Thursday, August 24, 2017

Suggestions for folks with serious mental illnesses - Poem: Lie Back and Relax

Fran Hazam sent out an email from SAMSHA. They want suggestions for those of us with serious mental illnesses.

Here's what I wrote, after going on a 20 minute walk around the block.

I should have mentioned that New Directions serves as a model support group. Also, that exercise is essential to lift the mood, create new neurons in the brain and help avoid dementia later in life. 

Submitted on 8-24-17 at 10:34 am.

Dear Ms. Foote -

I'm the founder/director of the premiere support group in the Philadelphia area called New Directions. View We serve three groups of people: Those with bipolar, depression, and a loved ones group.

I am also a psychotherapist in private practice.

View a talk I recently gave.

Everyone diagnosed with a serious mental illness - OCD, bipolar, depression, schizophrenia, etc - should take free classes on how to deal with their illness. Insurance companies should pay for these classes. Hospitalizations will be decreased. Marital counseling is also a must. The divorce rate is extremely high.

1 - A person must know his or her diagnosis. Believe it or not, most people do not!

Through my support group I hear all sorts of comments about other therapists.

"They don't speak to me as an equal."

"They say mean things and put me down."

"They do not believe me."

I kid you not, Ms. Foote.

2 - Encourage friendships. People are often lonely and isolated. Our support group is the perfect place to make friends and not feel stressed about who they are.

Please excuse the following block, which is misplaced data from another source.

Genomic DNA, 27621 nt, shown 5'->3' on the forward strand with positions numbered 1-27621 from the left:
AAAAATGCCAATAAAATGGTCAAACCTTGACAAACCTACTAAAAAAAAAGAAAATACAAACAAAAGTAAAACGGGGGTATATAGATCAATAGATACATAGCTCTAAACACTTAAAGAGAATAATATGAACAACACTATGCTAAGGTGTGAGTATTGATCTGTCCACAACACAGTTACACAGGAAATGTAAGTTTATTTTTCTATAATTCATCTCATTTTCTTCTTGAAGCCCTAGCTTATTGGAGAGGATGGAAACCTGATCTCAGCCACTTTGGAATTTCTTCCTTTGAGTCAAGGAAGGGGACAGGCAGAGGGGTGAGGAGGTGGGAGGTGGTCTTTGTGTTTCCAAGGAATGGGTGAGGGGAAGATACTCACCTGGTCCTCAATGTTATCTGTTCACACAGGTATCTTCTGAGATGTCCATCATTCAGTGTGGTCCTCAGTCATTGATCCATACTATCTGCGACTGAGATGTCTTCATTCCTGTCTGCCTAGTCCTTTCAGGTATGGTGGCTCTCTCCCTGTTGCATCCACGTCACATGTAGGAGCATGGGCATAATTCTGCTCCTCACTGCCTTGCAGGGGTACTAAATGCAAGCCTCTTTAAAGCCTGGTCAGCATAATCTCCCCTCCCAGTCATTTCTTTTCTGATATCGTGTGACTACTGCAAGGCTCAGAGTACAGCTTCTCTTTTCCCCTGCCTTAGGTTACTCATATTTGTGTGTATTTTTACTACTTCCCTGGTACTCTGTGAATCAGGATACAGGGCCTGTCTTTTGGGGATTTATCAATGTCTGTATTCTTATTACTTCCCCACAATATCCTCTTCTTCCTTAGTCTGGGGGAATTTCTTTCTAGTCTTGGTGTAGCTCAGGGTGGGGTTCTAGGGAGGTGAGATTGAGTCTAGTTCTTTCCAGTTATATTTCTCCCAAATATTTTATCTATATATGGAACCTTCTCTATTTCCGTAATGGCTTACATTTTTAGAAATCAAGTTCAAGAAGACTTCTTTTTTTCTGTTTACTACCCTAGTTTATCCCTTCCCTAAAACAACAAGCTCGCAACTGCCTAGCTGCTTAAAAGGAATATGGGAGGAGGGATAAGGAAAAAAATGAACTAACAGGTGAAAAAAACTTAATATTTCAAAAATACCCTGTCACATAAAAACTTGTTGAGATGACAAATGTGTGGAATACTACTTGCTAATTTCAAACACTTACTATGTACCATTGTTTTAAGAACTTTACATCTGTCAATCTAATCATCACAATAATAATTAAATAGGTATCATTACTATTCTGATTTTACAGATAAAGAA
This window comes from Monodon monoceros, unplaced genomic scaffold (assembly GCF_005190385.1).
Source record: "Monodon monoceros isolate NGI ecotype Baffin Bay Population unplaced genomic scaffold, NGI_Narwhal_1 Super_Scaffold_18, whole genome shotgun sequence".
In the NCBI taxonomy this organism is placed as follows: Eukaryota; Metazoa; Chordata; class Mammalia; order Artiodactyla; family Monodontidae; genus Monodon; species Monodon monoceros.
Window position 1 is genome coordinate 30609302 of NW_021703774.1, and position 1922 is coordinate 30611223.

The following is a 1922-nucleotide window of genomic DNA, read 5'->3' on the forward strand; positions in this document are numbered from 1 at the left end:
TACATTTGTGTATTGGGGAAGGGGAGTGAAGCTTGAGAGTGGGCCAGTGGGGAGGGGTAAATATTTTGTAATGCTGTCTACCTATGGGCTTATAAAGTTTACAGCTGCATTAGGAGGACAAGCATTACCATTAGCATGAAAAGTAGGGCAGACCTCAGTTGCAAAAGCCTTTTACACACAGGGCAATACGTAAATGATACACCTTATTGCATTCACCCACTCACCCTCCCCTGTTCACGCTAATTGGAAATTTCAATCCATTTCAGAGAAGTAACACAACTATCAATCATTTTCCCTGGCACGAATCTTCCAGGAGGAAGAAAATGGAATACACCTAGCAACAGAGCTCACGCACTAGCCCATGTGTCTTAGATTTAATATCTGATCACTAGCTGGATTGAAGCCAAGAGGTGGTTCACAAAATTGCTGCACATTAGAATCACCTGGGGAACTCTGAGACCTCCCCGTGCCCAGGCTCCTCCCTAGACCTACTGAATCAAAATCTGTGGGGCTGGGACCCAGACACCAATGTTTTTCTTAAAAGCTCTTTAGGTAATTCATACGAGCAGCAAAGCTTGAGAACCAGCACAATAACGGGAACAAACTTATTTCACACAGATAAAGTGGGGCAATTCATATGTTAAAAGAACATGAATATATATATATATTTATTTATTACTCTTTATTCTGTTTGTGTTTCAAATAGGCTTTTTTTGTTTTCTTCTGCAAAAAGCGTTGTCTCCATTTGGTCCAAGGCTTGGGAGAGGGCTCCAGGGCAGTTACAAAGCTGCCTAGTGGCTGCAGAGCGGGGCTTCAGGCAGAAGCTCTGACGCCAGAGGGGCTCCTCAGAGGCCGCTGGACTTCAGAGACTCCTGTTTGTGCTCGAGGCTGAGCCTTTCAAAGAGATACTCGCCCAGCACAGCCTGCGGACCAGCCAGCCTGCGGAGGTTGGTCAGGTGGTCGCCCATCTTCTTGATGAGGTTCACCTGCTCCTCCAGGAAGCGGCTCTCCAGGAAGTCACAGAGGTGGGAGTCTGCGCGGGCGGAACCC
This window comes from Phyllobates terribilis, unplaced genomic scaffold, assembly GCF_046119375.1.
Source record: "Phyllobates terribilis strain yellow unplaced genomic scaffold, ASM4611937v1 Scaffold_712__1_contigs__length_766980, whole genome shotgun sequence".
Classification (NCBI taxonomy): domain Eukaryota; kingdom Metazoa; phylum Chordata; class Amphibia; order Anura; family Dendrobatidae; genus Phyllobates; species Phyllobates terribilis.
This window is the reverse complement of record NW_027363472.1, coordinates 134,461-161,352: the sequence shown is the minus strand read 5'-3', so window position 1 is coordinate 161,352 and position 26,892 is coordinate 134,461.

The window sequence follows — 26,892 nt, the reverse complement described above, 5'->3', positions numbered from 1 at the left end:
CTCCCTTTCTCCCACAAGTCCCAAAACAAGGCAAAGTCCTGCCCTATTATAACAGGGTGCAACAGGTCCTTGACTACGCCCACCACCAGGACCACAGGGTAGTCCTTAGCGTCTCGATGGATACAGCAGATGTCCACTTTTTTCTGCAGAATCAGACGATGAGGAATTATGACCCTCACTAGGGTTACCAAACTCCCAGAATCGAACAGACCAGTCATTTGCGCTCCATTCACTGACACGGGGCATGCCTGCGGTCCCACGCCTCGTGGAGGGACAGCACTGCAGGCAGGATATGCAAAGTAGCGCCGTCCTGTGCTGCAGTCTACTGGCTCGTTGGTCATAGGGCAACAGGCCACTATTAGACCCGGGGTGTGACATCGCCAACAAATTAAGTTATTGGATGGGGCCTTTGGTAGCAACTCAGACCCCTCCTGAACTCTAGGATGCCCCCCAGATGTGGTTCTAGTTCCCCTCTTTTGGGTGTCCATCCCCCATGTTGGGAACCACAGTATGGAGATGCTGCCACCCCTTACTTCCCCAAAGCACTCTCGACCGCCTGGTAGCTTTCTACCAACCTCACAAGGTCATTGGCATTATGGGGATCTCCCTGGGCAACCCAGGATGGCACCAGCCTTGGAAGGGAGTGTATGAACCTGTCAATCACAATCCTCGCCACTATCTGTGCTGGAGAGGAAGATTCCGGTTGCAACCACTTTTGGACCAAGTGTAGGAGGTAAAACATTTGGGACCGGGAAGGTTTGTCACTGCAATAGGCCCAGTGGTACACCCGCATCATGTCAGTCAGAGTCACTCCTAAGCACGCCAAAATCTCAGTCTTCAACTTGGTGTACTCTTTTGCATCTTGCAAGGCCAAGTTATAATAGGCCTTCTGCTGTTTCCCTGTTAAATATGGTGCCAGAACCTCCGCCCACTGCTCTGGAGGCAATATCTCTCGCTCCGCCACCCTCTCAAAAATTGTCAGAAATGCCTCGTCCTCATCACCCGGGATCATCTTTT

3 - Ask what hobbies people have and encourage them to pursue their hobbies. Life is MORE THAN just having an illness.

4 - Once a year New Directions hosts a bonfire at a local park. We get a good turnout. Everyone brings their favorite food. We play music and sing by the fire. View

5 - We also host an Arts Fest. People have many talents - singers, dancers, visual artists. View

6 - Have a list of resources, such as places to go to for drug addiction, top psychiatrists and psychotherapists, volunteer agencies.

7 - Live a life of meaning. In our group, all individuals are encouraged to get volunteer jobs if they are unable to work.

8 - We host The Beehive, a writing group held at an individual's home. We've put out The Icing on the Cake - a poetry journal - and are working on another. View

Thanks for listening to my suggestions, Ms. Foote.

Ruth Z Deming, MGPGP


New Directions - now in our 33rd year

Home phone - 215 659 2142 


You might think I'm on the massage table
covered by a white sheet with the sound
of Japanese music playing in the distance

But, no. I am at the eye doctor's, the
gentle Doctor George. My pink toenails
peek from my sandals, as the doctor
dims the light and says, Put your
chin here.

A delightful indentention fits my chin
exactly. Look straight ahead, he says,
as Stacey records his findings.

I just like being in his presence.
I stall, thinking of ways not to leave,
not to go back to the waiting room
with its smell of Folger's coffee
and the gulp-sound of the water cooler.

Doctor George, I say, as the light
goes on, gradually as the morning
sun through my drapes at home.

Tell me some new findings in the
world of ophlamology. This may be
the first time I've ever pronounced
that long word.

They're doing a lot of research in
the field of macular degeneration,
he says. Getting closer to understanding
it and finding a cure.

I smile. My aunt is 99 and has the disease.
Instead of reading, she listens to audio
books, I say.

Good thing we have them, he says, handing
me my backpack and walking me to the door.

In the car, I turn on Gary Paulsen's
Hatchet about a young boy lost in
the wilderness.

Am I practicing what to do if I go
blind from glaucoma? I am a suspect
as he calls it.

Certainly not. The maple leaves
flutter down as I drive triumphant
down my street.

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